Postponing or canceling matches scheduled for July would have a “ limited impact ” on growth in Japan, an IMF official said.
Canceling or postponing the Tokyo Olympics is unlikely to do much harm to the Japanese economy, but could force the government to offer tailor-made support to hard-hit small businesses, a senior official at the International Monetary Fund said (IMF ).
As the government plans to proceed as planned, a further rise in coronavirus infections and slow vaccine distribution programs have added to concerns over the fate of the Olympics, which are set to begin in July after being postponed last year. .
“A change in plans for the Olympics would have a limited impact on the overall growth prospects in the short term, given that Japan is a large and diverse economy,” said Odd Per Brekk, deputy director of the Asia and Pacific department, on Tuesday. from the IMF. .
Most of the infrastructure needed for the Games is already in place and the blow to the growth of an evaporation from inbound tourism would be small, he added.
“Having said that … we have to keep in mind that canceling the Olympics would have a disproportionate impact on the service sector in Tokyo, especially among small and medium-sized businesses,” he told the agency. Reuters press release in a written interview.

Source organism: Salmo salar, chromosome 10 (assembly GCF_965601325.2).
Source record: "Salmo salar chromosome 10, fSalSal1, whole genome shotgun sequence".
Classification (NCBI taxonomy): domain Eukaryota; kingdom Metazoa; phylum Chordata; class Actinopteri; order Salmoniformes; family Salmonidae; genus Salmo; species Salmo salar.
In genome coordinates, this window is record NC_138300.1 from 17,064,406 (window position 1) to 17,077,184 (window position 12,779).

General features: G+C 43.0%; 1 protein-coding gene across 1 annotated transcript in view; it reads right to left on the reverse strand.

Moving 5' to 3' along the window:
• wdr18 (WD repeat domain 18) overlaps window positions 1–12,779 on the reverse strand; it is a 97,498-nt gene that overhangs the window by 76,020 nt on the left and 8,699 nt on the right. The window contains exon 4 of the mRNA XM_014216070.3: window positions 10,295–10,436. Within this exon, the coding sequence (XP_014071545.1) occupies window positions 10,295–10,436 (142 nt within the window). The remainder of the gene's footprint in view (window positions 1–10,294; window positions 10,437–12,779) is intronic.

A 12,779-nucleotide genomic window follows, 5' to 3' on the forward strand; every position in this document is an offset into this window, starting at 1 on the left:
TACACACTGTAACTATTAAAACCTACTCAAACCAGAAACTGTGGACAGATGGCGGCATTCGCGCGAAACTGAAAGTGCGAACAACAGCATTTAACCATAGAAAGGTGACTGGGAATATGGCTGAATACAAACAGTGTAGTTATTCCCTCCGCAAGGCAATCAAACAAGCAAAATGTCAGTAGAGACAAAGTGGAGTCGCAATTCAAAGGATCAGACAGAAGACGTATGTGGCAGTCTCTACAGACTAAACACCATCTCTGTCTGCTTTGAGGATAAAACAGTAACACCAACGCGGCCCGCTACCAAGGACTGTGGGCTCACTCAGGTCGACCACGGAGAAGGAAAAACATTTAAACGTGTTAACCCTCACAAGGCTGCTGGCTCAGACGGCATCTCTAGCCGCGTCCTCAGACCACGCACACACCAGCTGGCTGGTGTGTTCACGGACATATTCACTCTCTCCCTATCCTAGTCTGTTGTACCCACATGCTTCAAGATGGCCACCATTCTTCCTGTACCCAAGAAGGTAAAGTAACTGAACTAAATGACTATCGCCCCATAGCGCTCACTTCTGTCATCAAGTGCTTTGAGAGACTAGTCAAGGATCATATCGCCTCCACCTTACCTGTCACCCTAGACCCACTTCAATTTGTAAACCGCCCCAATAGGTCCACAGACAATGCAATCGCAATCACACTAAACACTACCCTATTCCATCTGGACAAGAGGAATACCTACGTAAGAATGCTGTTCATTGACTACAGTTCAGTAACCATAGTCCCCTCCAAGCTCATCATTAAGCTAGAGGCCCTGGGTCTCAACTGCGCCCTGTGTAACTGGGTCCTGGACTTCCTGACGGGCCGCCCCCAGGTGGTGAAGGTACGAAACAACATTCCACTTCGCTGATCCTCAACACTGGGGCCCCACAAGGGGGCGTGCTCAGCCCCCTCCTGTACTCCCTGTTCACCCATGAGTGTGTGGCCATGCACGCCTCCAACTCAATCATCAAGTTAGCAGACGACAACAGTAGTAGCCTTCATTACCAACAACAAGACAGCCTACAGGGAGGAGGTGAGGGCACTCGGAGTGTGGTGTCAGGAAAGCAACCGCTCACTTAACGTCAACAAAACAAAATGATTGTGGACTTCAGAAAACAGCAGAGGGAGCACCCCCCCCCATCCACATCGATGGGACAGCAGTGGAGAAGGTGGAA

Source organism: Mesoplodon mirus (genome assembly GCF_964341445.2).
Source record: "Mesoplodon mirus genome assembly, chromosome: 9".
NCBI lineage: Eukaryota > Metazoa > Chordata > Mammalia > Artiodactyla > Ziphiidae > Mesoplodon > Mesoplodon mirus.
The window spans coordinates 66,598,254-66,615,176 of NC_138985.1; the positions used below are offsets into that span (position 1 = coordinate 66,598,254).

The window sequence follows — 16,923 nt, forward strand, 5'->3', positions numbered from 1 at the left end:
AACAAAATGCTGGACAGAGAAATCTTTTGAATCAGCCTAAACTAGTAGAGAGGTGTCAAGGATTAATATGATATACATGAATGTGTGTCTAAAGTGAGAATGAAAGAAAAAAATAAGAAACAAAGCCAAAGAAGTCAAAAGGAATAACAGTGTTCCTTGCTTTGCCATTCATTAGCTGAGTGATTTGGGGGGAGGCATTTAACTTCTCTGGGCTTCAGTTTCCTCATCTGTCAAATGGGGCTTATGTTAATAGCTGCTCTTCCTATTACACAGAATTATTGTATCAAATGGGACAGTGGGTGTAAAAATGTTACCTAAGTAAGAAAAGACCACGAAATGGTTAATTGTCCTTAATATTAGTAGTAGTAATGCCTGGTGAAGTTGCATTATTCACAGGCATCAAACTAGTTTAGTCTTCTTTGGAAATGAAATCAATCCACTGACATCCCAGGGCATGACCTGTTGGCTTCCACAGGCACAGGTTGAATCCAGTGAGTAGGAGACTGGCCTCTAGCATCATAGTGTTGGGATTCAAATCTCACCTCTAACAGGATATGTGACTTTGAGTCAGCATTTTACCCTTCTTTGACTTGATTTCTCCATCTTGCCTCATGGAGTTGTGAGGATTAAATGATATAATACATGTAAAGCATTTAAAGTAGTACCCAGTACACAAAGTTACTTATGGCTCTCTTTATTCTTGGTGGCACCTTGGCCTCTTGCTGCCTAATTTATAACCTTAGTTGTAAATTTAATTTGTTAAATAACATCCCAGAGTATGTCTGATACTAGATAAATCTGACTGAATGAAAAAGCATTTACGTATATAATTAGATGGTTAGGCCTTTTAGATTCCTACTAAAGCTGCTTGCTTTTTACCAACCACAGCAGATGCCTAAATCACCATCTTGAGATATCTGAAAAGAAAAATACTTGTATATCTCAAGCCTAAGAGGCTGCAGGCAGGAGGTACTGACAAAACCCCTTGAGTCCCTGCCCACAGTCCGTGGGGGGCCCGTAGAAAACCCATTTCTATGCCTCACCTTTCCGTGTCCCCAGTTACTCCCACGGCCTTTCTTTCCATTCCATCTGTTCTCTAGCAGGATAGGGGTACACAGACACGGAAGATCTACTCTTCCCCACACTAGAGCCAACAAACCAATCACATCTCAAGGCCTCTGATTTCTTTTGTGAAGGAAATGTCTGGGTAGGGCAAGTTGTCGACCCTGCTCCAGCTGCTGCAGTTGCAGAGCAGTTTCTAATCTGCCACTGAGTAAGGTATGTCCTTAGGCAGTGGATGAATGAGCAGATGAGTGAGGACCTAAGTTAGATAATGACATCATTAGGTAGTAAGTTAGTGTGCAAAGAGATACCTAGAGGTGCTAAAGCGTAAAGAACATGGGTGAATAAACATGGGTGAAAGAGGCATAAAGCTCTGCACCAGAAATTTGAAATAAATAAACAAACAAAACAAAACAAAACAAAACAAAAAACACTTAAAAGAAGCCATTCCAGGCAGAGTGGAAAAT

The government may need to offer support to these companies, as an analysis based on a survey suggests that canceling the Olympics could reduce their sales growth by more than 5%, he added.
Broad assessment is needed
The Japanese economy has emerged from last year’s crisis caused by the pandemic, although analysts expect any recovery to be modest as a new spike in infections weighs on consumption.
The Osaka region in western Japan reported record infections on Tuesday as a mutant strain of the virus fueled a rebound in cases.
The IMF raised Japan’s economic forecast to 3.3% for this year, with robust exports and the effect of huge fiscal stimulus underpinning growth.
“As in all countries, growth prospects in Japan are subject to significant downside risks stemming from uncertainty over the course of the virus and the deployment of the vaccine, both nationally and globally,” said Brekk.
The pandemic has further delayed the Bank of Japan’s (BOJ) achievement of its 2% inflation target, forcing it to conduct a review in March of its tools to make them more sustainable.
Brekk hailed the revised BOJ policy as including “steps in the right direction” to tackle the cost of prolonged easing.
But inflation will remain below 2% over the medium term, due to the pandemic hit and Japan’s weak growth potential which lessens the impact of monetary easing, Brekk said.
“Going forward, a broader assessment may be needed of how overall economic policies, including monetary, fiscal, structural and deregulation policies, could be implemented to achieve sustainable growth and achieve the target. inflation rate of 2%, ”he said.
As part of its March review, the BOJ created a system to compensate banks for the negative effects of interest rates.
The main objective was to convince the markets that with such tools to deal with side effects, the BOJ can push rates deeper into negative territory to combat economic shocks.
Brekk, however, said the likelihood that the BOJ would deepen negative rates was low.
“While the system signals that the BOJ would be ready and able to deepen negative rates, and as such represents useful forward-looking guidance, we do not see a rate cut in the near future, unless deflationary pressures do not intensify. “